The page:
The present invention relates generally to transportation and delivery systems, and more particularly, to a method and apparatus for controlling a valve for use with a vehicle transporting hazardous materials when a hazard event is detected.

II. Description of the Related Art

Advances in technology have provided for increased automation in many industries. For example, in the trucking industry, technology has allowed for the shipment and delivery of cargo virtually around the clock. Vehicles now carry and deliver cargo to all parts of the country. For example, cargo-carrying tractor-trailers may be driven hundreds or thousands of miles to reach a delivery site.

Typically, cargo is loaded into a trailer portion of a tractor-trailer vehicle and driven from point to point along a delivery route by a vehicle operator. Along the delivery route, intermediate stops may occur where portions of the cargo are unloaded for delivery or where new cargo is picked up. To facilitate efficient routing, sometimes a trailer is detached from its current tractor and left at a designated location for pickup by another tractor. The trailer may sit at this intermediate location for various lengths of time while waiting to be retrieved by another tractor. This detachable trailer arrangement allows shippers to plan the most efficient and cost effective routes for the delivery of the cargo. In some cases, the trailer acts as a storage container to store the cargo for an extended period of time.

Generally speaking, the vast majority of cargo carried by the trucking industry represents food or other consumer goods that do not pose a danger to the public during transportation. However, the trucking industry also transports hazardous materials (HAZMAT) that may pose a threat to the general public or the environment. For example, materials such as fuels, chemicals, oil, waste materials, or other hazardous materials may pose a serious risk to the public in the event of a vehicle accident, malfunction, or hijacking. For example, if a truck carrying a cargo of dangerous chemicals is involved in an accident, leakage of the chemicals may endanger lives or pose a serious risk to the environment.

Another problem facing the transportation industry is the threat of theft or hijacking to steal hazardous cargo from vehicles during transport. While cargo doors may be locked using conventional locking devices, they are typically easily defeated by the use of bolt cutters or other means to destroy the locking mechanisms. In the case of hazardous liquids or gases, however, it may be easy for thieves to stop a vehicle and to release hazardous liquids or gases into the environment, or into another container for later use by the thieves.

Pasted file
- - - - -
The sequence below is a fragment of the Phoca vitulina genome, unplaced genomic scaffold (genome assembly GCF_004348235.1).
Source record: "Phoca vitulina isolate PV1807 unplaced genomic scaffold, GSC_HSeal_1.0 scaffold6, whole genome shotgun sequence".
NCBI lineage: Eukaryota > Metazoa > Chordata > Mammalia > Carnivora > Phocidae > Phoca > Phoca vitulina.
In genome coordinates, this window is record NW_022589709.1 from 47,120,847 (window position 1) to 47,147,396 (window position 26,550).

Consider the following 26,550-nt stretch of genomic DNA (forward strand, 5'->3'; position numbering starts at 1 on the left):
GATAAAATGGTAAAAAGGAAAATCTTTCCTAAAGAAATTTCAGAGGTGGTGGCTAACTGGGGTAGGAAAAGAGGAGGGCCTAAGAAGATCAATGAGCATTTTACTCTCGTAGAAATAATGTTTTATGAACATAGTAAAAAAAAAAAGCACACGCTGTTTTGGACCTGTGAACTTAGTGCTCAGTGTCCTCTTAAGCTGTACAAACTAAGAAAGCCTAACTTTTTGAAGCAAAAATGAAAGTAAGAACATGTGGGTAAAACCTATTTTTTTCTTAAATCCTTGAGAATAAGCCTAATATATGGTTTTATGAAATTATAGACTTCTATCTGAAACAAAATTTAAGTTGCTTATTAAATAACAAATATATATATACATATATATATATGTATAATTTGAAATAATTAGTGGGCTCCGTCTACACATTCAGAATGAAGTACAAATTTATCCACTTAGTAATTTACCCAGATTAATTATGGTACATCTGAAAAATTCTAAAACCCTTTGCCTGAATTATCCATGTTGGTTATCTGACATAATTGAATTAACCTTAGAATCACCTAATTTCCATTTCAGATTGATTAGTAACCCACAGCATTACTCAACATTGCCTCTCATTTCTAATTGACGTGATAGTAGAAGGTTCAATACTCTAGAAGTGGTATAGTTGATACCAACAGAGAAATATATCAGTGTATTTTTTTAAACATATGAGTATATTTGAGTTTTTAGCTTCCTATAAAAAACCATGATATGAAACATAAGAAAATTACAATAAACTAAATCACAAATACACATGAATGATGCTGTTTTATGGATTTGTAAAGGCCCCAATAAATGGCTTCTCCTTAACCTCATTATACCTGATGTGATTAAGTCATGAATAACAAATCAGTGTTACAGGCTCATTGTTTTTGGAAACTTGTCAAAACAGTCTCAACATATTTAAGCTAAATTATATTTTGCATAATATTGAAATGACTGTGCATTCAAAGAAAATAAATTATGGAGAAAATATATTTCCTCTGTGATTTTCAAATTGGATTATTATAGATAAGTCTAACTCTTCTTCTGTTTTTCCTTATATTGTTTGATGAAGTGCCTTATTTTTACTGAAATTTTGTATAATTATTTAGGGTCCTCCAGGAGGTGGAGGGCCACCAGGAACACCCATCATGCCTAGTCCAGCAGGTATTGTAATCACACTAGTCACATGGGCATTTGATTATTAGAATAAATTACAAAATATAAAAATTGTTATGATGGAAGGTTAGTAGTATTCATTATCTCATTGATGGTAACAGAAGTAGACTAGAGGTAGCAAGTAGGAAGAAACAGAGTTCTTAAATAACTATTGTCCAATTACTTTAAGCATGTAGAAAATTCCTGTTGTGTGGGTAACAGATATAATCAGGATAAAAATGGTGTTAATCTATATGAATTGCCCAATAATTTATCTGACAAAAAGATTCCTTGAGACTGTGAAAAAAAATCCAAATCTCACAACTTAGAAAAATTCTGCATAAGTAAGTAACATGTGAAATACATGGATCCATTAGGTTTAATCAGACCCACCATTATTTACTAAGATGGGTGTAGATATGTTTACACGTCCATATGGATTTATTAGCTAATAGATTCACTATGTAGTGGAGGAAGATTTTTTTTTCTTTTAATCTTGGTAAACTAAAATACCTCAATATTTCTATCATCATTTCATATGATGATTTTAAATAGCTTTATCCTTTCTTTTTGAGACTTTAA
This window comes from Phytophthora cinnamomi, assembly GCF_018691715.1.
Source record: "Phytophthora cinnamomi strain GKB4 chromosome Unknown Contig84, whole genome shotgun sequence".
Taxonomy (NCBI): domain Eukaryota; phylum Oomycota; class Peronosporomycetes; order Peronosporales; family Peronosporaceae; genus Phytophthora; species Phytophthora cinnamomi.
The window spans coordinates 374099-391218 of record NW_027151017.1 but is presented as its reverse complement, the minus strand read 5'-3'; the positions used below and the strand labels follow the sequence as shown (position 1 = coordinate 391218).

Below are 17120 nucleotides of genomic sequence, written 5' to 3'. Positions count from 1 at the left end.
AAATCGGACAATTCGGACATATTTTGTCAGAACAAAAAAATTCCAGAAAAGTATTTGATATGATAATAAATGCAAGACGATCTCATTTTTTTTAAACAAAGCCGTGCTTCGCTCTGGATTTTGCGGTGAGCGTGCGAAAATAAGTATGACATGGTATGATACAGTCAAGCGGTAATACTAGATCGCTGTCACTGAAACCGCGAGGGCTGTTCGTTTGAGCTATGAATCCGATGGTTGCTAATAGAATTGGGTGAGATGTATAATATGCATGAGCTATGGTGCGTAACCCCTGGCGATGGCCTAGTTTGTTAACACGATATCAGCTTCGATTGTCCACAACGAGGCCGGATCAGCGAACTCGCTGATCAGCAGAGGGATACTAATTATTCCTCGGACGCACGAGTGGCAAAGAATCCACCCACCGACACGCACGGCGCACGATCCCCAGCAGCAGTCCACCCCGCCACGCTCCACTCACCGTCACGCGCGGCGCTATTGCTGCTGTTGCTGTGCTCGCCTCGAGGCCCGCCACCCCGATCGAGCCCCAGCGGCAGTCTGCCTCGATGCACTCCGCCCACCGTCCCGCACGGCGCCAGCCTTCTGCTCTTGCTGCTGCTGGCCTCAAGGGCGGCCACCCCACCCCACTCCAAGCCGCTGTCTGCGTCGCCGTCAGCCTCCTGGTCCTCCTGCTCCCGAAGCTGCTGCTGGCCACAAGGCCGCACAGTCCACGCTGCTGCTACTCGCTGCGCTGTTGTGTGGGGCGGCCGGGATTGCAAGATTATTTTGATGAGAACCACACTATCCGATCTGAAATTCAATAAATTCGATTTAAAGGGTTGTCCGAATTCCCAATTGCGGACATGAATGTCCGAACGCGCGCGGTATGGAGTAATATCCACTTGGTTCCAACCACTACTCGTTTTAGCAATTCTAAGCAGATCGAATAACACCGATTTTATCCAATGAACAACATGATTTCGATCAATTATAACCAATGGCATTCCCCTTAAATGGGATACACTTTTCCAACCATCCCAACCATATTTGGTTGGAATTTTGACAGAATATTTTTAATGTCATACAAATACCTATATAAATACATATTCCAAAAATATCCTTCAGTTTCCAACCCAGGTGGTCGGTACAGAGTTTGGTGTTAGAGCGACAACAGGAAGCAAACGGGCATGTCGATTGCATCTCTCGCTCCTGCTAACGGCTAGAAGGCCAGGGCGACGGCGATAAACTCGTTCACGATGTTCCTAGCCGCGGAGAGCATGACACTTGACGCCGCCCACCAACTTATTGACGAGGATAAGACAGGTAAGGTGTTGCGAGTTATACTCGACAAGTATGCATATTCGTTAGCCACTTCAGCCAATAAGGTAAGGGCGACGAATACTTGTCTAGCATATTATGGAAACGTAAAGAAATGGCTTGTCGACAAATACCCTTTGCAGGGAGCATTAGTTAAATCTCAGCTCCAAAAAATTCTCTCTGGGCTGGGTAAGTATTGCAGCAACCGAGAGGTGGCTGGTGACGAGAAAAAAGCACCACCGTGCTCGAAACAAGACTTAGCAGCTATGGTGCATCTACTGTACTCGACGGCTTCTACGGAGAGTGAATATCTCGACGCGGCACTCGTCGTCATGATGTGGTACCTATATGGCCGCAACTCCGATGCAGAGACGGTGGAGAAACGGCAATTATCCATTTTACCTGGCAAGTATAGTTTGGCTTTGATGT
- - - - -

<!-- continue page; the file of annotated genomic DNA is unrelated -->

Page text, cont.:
Therefore, what is needed is a system for controlling a hazardous material valve on a vehicle in the event of an accident, vehicle malfunction, or theft. It would be ideal to have such a control system operate without user intervention.

SUMMARY

In one embodiment, a method for controlling a valve located on a vehicle comprises detecting a hazard event and controlling the valve upon the occurrence of the hazard event. In one embodiment, the hazard event is detected from a condition of the vehicle. In another embodiment, the hazard event is detected from an input received from a vehicle operator. In yet another embodiment, the hazard event is detected from a message received from a remote location.

In another embodiment, an apparatus for controlling a valve located on a vehicle comprises means for detecting a hazard event, means for operating the valve, and means for controlling operation of the valve when a hazard event is detected.

In another embodiment, an apparatus for controlling a valve located on a vehicle comprises a transducer for detecting a hazard event, a solenoid for controlling operation of the valve, and a processor for detecting the hazard event and for sending a signal to the solenoid to control the solenoid upon the occurrence of the hazard event.

BRIEF DESCRIPTION OF THE DRAWINGS

The foregoing aspects and the attendant advantages of the embodiments described herein will become more readily apparent by reference to the following detailed description when taken in conjunction with the accompanying drawings wherein:

FIG. 1 shows a vehicle that includes one embodiment of a valve control system for detecting a hazard event;